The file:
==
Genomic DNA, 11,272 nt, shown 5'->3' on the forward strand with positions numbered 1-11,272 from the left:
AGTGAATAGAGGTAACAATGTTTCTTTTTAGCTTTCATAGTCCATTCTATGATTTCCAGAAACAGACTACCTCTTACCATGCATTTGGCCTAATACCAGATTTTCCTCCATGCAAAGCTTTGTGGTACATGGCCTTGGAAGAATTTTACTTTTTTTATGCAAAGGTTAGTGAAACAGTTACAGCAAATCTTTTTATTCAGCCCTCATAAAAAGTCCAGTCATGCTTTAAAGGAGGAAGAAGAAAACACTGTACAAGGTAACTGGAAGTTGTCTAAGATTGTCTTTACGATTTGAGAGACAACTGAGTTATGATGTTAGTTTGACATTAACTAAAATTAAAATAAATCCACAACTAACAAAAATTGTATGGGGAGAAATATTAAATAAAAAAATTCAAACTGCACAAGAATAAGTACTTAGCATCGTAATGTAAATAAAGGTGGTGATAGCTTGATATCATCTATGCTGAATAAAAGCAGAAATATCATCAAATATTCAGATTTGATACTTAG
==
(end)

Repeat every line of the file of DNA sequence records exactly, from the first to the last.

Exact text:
Genomic DNA, 11,272 nt, shown 5'->3' on the forward strand with positions numbered 1-11,272 from the left:
AGTGAATAGAGGTAACAATGTTTCTTTTTAGCTTTCATAGTCCATTCTATGATTTCCAGAAACAGACTACCTCTTACCATGCATTTGGCCTAATACCAGATTTTCCTCCATGCAAAGCTTTGTGGTACATGGCCTTGGAAGAATTTTACTTTTTTTATGCAAAGGTTAGTGAAACAGTTACAGCAAATCTTTTTATTCAGCCCTCATAAAAAGTCCAGTCATGCTTTAAAGGAGGAAGAAGAAAACACTGTACAAGGTAACTGGAAGTTGTCTAAGATTGTCTTTACGATTTGAGAGACAACTGAGTTATGATGTTAGTTTGACATTAACTAAAATTAAAATAAATCCACAACTAACAAAAATTGTATGGGGAGAAATATTAAATAAAAAAATTCAAACTGCACAAGAATAAGTACTTAGCATCGTAATGTAAATAAAGGTGGTGATAGCTTGATATCATCTATGCTGAATAAAAGCAGAAATATCATCAAATATTCAGATTTGATACTTAG